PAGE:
Deepak Chopra has, for some reason, come to be viewed as an intellectual by many. For the most part I don’t get it.
I’m reminded why when I read this Chopra statement on “The Mellow Jihadi” (disclaimer: The Mellow Jihadi does not agree with Chopra’s statement below):
Capitalism prevails as a system that once vied, supposedly, with Communism for world dominance, yet its deep flaws remain. Three come to mind. Capitalism discourages equal access to wealth, leading to enormous gaps between rich and poor. The free market lacks a conscience, giving rise to inequalities of education, health care, and job opportunities. Finally, capitalism if unchecked promotes corruption, both economic and political.
Capitalism is really given a bad rap here. And it is mostly in word usage. For instance “Capitalism discourages equal access to wealth”?
No. It doesn’t. What it requires is you earn your wealth, not have it handed to you. I.e. it pretty much encourages hard work, sacrifice and innovation and rewards it with wealth if all goes well and people like what you do and want to buy it. But the “deep flaw” here is you – the individual – actually have to initiate the action, do what is necessary to properly prepare yourself, work your butt off and hope you have done sufficient research and work to make all that pay off. But it certainly doesn’t “discourage” anyone from earning wealth, it just makes no guarantee that all will share equally in wealth. I see that as a feature, not a bug. The enormous gaps between rich and poor can usually be traced back to enormous gaps in preparation, work ethic, and ability. Btw, Mr. Chopra, in case you haven’t noticed, nature isn’t very good about “equality” either – when it comes to intelligence and ability. Is that a “flaw” or reality?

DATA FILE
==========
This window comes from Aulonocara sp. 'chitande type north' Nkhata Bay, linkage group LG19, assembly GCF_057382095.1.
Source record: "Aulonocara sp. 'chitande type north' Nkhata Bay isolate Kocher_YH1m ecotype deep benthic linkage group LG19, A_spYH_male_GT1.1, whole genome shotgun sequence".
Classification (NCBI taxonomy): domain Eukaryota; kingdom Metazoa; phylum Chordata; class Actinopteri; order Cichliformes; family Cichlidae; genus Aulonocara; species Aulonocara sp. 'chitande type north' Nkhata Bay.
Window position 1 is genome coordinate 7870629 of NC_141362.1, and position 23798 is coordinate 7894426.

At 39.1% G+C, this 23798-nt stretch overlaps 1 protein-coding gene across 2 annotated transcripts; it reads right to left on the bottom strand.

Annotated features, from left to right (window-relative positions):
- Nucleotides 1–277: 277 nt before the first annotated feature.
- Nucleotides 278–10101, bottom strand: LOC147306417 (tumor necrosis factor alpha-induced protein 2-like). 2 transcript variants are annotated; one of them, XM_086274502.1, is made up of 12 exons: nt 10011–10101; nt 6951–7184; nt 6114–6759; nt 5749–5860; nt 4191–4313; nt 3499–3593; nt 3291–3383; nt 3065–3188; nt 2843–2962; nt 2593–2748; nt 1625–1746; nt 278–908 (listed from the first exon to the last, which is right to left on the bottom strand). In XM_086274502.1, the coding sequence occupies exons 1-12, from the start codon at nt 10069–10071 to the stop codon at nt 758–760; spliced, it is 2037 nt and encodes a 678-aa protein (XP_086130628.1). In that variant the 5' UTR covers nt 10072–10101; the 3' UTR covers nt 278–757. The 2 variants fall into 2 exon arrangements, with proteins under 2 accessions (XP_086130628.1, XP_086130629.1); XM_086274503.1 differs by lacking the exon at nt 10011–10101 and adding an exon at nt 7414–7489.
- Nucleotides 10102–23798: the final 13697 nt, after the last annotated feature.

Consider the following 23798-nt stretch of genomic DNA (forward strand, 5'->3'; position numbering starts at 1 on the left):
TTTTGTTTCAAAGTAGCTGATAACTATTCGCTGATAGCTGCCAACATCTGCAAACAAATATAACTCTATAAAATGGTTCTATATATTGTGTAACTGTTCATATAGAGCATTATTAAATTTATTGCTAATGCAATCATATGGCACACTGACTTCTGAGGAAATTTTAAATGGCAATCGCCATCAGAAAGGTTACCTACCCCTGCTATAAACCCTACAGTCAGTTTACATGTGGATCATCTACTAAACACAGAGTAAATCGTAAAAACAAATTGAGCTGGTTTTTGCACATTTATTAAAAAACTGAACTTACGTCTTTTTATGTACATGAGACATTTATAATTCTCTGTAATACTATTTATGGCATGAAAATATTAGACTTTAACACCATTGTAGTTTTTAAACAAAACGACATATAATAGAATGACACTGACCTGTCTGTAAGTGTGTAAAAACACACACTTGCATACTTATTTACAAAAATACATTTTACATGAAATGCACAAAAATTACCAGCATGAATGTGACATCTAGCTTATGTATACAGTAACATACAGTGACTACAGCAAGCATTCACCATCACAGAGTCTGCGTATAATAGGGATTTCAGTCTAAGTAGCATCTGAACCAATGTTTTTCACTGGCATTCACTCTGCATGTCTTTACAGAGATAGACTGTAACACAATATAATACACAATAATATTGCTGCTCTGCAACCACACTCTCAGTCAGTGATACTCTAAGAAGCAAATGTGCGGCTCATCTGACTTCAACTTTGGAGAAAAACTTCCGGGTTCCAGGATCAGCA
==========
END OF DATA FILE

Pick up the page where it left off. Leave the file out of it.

Chopra goes on to say that “the free market lacks a conscience”. Well that’s a straw man if ever I’ve seen one. It’s a bit like saying a rock has no feelings. A market operates without feelings, to include a conscience. But that doesn’t mean that the society or culture in which it operates can’t do what it feels is necessary to ameliorate certain “inequalities” if it so desires. That has zip to do with the market(s) other than they’re probably the fastest and best means to earn the wealth necessary to apply to the desired solutions. It simply doesn’t follow logically that the functioning of markets somehow inherently means inequality of education, health care and job opportunities. In fact history points to precisely the opposite being true.
Finally, Chopra, like many opponents of Capitalism, confuses the crony capitalism of today with actual Capitalism in its pure form. Crony capitalism does indeed “promote corruption, both economic and political”, and we’re living through that today. But Capitalism as a economic system doesn’t encourage either and, in fact, does its best to work around it via the market mechanisms that send the signals that encourage consumers to seek substitutes and/or alternatives when something doesn’t smell right. But when government interferes, sets artificial bars to entry, writes legislation that favors large businesses that support powerful politicians, that’s not Capitalism.
The Mellow Jihadi quotes Winston Churchill with one of the better rebuttals:
The inherent vice of capitalism is the unequal sharing of blessings; the inherent virtue of socialism is the equal sharing of miseries.